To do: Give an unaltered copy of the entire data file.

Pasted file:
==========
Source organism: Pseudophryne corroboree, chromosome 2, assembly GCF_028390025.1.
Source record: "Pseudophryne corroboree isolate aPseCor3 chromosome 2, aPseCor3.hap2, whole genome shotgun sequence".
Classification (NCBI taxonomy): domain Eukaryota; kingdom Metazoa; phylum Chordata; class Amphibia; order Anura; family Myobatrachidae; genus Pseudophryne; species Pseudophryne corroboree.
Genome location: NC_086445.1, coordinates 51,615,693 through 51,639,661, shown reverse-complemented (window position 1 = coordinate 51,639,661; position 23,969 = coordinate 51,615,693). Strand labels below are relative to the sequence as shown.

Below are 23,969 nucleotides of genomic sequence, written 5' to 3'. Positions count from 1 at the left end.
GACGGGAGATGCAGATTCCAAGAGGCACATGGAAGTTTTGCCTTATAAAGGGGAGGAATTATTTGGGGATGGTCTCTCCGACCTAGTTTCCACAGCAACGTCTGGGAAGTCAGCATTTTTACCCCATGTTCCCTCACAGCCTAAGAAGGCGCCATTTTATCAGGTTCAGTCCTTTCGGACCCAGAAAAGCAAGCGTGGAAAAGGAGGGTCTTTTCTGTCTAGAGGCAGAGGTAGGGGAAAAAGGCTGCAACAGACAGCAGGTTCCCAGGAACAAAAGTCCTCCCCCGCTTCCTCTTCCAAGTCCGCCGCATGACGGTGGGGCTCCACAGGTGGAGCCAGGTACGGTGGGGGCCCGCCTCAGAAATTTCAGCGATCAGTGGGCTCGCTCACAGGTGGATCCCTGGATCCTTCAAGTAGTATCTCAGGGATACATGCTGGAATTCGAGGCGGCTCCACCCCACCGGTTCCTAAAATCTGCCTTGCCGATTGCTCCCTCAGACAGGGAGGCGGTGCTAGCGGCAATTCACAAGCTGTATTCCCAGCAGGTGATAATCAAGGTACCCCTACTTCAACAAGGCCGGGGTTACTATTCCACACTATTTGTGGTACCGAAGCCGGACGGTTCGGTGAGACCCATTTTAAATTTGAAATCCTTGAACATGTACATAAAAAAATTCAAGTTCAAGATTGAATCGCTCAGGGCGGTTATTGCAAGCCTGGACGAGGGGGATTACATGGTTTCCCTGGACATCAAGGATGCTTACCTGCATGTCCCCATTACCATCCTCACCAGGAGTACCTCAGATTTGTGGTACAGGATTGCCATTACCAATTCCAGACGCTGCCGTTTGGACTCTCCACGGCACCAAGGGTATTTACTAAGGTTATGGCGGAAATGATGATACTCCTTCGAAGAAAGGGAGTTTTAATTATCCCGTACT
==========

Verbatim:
Source organism: Pseudophryne corroboree, chromosome 2, assembly GCF_028390025.1.
Source record: "Pseudophryne corroboree isolate aPseCor3 chromosome 2, aPseCor3.hap2, whole genome shotgun sequence".
Classification (NCBI taxonomy): domain Eukaryota; kingdom Metazoa; phylum Chordata; class Amphibia; order Anura; family Myobatrachidae; genus Pseudophryne; species Pseudophryne corroboree.
Genome location: NC_086445.1, coordinates 51,615,693 through 51,639,661, shown reverse-complemented (window position 1 = coordinate 51,639,661; position 23,969 = coordinate 51,615,693). Strand labels below are relative to the sequence as shown.

Below are 23,969 nucleotides of genomic sequence, written 5' to 3'. Positions count from 1 at the left end.
GACGGGAGATGCAGATTCCAAGAGGCACATGGAAGTTTTGCCTTATAAAGGGGAGGAATTATTTGGGGATGGTCTCTCCGACCTAGTTTCCACAGCAACGTCTGGGAAGTCAGCATTTTTACCCCATGTTCCCTCACAGCCTAAGAAGGCGCCATTTTATCAGGTTCAGTCCTTTCGGACCCAGAAAAGCAAGCGTGGAAAAGGAGGGTCTTTTCTGTCTAGAGGCAGAGGTAGGGGAAAAAGGCTGCAACAGACAGCAGGTTCCCAGGAACAAAAGTCCTCCCCCGCTTCCTCTTCCAAGTCCGCCGCATGACGGTGGGGCTCCACAGGTGGAGCCAGGTACGGTGGGGGCCCGCCTCAGAAATTTCAGCGATCAGTGGGCTCGCTCACAGGTGGATCCCTGGATCCTTCAAGTAGTATCTCAGGGATACATGCTGGAATTCGAGGCGGCTCCACCCCACCGGTTCCTAAAATCTGCCTTGCCGATTGCTCCCTCAGACAGGGAGGCGGTGCTAGCGGCAATTCACAAGCTGTATTCCCAGCAGGTGATAATCAAGGTACCCCTACTTCAACAAGGCCGGGGTTACTATTCCACACTATTTGTGGTACCGAAGCCGGACGGTTCGGTGAGACCCATTTTAAATTTGAAATCCTTGAACATGTACATAAAAAAATTCAAGTTCAAGATTGAATCGCTCAGGGCGGTTATTGCAAGCCTGGACGAGGGGGATTACATGGTTTCCCTGGACATCAAGGATGCTTACCTGCATGTCCCCATTACCATCCTCACCAGGAGTACCTCAGATTTGTGGTACAGGATTGCCATTACCAATTCCAGACGCTGCCGTTTGGACTCTCCACGGCACCAAGGGTATTTACTAAGGTTATGGCGGAAATGATGATACTCCTTCGAAGAAAGGGAGTTTTAATTATCCCGTACT